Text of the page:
Sign Up For Novogradac Industry Alert Emails

The Importance of Compliance in Asset Management

Published by Kimberly Taylor on Sunday, December 1, 2013

Journal cover December 2013   Download PDF

As the affordable housing portfolio in the United States grows, so does the responsibility to maintain compliance at the property level. Every year it seems to get a bit more difficult to find all of the funding sources needed to put a deal together. Gone are the days when tax credit equity was all that was needed to build or rehabilitate a property. Layered funding is really the only option for affordable housing developers – and with more funding sources come the need for adequate and comprehensive compliance monitoring and staff who understand the requirements and implications of non-compliance. Many sponsor organizations wonder where this responsibility should fall. For many, this monitoring is done by the asset manager. There is a direct relationship between compliance and asset management – both areas of focus need the other to maintain a healthy property.

Compliance within Asset Management
The asset management role within an organization may look very different from one owner to the next. But ultimately, wherever the position falls, an asset manager is responsible for monitoring the long-term viability of a property (and portfolio). This is accomplished through thoughtful cash management, capital needs and reserve analysis, property goal-setting with property management staff and refinance/restructure management. Compliance plays a role in each of these important areas. The actual definition of compliance is the act of meeting the requirements and conditions specified under the law and specific regulations for each funding source, like the Low-Income Housing Tax Credit (LIHTC) program. For LIHTCs, there are both federal and state regulations that must be followed, the state’s regulations usually being the more restrictive of the two. Program noncompliance can result in a loss of dollars or tax credits, which can mean the owner returns any investment or the investor could withdraw its capital. Because the asset manager’s role is to analyze the long-term viability of a property, noncompliance would most certainly affect financial viability.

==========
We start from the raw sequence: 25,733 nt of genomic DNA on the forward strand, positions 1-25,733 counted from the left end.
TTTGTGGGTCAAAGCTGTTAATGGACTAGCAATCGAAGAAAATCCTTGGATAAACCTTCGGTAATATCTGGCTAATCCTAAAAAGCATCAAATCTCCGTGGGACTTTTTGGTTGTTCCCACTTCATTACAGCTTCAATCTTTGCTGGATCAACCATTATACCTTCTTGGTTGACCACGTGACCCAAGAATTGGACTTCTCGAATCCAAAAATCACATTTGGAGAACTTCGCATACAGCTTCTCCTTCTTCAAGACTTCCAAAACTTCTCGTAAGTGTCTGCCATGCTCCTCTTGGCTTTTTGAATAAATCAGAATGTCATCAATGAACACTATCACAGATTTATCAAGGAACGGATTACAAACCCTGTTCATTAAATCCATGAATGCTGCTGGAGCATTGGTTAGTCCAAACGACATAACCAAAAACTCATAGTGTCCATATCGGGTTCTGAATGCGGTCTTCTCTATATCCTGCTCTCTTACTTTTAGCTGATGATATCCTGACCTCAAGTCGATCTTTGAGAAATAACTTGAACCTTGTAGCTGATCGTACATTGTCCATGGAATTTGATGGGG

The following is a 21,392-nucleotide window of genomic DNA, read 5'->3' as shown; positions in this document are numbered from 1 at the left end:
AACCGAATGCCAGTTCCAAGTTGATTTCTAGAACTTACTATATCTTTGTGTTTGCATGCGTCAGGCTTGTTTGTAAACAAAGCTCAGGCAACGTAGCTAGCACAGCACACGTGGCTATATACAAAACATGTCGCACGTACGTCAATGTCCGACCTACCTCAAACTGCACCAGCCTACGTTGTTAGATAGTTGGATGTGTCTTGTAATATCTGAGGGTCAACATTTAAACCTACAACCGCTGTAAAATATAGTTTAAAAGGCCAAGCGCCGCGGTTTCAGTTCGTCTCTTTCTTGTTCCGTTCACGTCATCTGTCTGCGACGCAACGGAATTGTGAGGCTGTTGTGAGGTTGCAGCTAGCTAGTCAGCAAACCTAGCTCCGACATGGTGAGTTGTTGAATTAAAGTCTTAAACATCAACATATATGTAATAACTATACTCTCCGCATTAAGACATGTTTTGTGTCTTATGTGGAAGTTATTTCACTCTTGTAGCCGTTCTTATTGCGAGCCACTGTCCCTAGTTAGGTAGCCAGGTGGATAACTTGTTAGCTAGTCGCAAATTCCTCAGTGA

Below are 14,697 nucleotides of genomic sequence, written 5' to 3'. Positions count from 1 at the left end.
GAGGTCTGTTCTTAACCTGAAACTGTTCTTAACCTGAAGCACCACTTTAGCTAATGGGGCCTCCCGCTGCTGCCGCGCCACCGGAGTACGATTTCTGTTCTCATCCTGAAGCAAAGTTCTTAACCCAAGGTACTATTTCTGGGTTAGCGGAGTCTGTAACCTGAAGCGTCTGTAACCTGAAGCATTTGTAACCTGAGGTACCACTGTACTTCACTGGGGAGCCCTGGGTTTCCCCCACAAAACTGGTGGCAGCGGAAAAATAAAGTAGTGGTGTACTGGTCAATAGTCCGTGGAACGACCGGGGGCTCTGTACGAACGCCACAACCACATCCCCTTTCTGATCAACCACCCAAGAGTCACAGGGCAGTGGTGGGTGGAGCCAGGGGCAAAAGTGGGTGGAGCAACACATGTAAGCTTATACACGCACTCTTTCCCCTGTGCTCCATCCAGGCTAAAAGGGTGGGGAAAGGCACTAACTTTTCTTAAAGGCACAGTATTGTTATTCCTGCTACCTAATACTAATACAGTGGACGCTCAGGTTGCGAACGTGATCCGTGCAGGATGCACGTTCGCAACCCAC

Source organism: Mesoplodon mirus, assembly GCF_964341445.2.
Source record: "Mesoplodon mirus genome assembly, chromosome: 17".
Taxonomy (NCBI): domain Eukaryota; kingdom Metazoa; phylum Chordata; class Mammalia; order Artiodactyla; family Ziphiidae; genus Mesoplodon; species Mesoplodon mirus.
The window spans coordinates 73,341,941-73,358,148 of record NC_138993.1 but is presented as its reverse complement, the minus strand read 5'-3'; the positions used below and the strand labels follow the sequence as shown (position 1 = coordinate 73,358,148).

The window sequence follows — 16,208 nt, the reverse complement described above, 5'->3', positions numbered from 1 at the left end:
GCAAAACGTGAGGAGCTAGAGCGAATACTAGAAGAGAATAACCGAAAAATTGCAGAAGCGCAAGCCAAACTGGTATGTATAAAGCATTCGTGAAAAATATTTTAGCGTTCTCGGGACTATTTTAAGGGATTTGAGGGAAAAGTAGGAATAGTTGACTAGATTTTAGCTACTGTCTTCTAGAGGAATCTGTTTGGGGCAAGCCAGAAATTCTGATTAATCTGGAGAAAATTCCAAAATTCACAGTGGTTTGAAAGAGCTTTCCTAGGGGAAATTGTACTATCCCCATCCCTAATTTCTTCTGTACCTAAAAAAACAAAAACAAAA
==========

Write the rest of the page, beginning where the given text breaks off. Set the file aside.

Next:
Compliance and Cash Management
An asset manager’s financial analysis of a property would most certainly start with the revenue side. In the LIHTC compliance world, maximum rent schedules are a common area of discussion and monitoring, especially in the last several years when, in many areas, maximum rent limits have not increased. For properties that are maximizing their rents, this can create a revenue problem. An asset manager makes certain assumptions from year to year and if rents can’t be increased, this will negatively affect cash flow at the property. Staying in compliance with the specific rent requirements is crucial, especially if it has multiple funding sources. Asset managers need to understand that funding sources may require the use of different maximum rent limit schedules. It can affect the cash flow projections if the wrong limits are used and/or if the limits are not increasing. Charging a household rent above the maximum limit is considered noncompliance and can cost the property tremendously.

Asset managers also monitor net cash flow, especially any cash that can go back to the owner. Compliance plays a role here as well in that partnership/operating agreements outlined in the cash flow waterfall (or distribution of net cash) clause determine how cash flow is to be distributed and, in some cases, limits the amount of cash flow back to the owner. For any asset manager forecasting cash back to the parent organization, they would need to know the correct cash flow distribution order to know whether the parent organization can pay itself and, if so, how much.